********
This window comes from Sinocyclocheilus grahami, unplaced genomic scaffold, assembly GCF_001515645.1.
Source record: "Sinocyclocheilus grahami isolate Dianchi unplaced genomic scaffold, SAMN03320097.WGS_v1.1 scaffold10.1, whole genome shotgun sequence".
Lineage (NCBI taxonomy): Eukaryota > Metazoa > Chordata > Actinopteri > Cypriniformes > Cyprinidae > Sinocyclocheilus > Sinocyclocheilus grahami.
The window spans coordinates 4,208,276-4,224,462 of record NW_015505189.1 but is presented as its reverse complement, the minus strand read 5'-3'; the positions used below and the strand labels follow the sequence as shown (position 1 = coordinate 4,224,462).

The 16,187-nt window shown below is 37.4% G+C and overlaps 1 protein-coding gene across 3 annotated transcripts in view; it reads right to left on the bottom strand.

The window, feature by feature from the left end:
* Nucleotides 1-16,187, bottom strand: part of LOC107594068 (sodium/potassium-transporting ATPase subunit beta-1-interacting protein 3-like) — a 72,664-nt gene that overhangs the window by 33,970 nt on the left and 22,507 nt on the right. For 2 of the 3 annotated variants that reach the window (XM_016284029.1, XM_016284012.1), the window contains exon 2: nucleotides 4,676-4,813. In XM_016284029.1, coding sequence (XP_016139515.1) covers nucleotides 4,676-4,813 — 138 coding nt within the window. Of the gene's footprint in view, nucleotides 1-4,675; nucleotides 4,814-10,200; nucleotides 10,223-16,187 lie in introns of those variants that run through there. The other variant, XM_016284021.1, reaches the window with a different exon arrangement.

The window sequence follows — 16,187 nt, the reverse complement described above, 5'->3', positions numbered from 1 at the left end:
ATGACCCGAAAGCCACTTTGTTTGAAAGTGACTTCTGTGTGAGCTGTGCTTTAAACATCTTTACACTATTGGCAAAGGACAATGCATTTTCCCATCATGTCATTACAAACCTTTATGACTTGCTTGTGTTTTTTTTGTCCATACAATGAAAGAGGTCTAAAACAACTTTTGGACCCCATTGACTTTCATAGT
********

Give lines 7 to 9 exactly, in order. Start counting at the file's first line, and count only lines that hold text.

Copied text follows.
* Nucleotides 1-16,187, bottom strand: part of LOC107594068 (sodium/potassium-transporting ATPase subunit beta-1-interacting protein 3-like) — a 72,664-nt gene that overhangs the window by 33,970 nt on the left and 22,507 nt on the right. For 2 of the 3 annotated variants that reach the window (XM_016284029.1, XM_016284012.1), the window contains exon 2: nucleotides 4,676-4,813. In XM_016284029.1, coding sequence (XP_016139515.1) covers nucleotides 4,676-4,813 — 138 coding nt within the window. Of the gene's footprint in view, nucleotides 1-4,675; nucleotides 4,814-10,200; nucleotides 10,223-16,187 lie in introns of those variants that run through there. The other variant, XM_016284021.1, reaches the window with a different exon arrangement.

The window sequence follows — 16,187 nt, the reverse complement described above, 5'->3', positions numbered from 1 at the left end:
ATGACCCGAAAGCCACTTTGTTTGAAAGTGACTTCTGTGTGAGCTGTGCTTTAAACATCTTTACACTATTGGCAAAGGACAATGCATTTTCCCATCATGTCATTACAAACCTTTATGACTTGCTTGTGTTTTTTTTGTCCATACAATGAAAGAGGTCTAAAACAACTTTTGGACCCCATTGACTTTCATAGT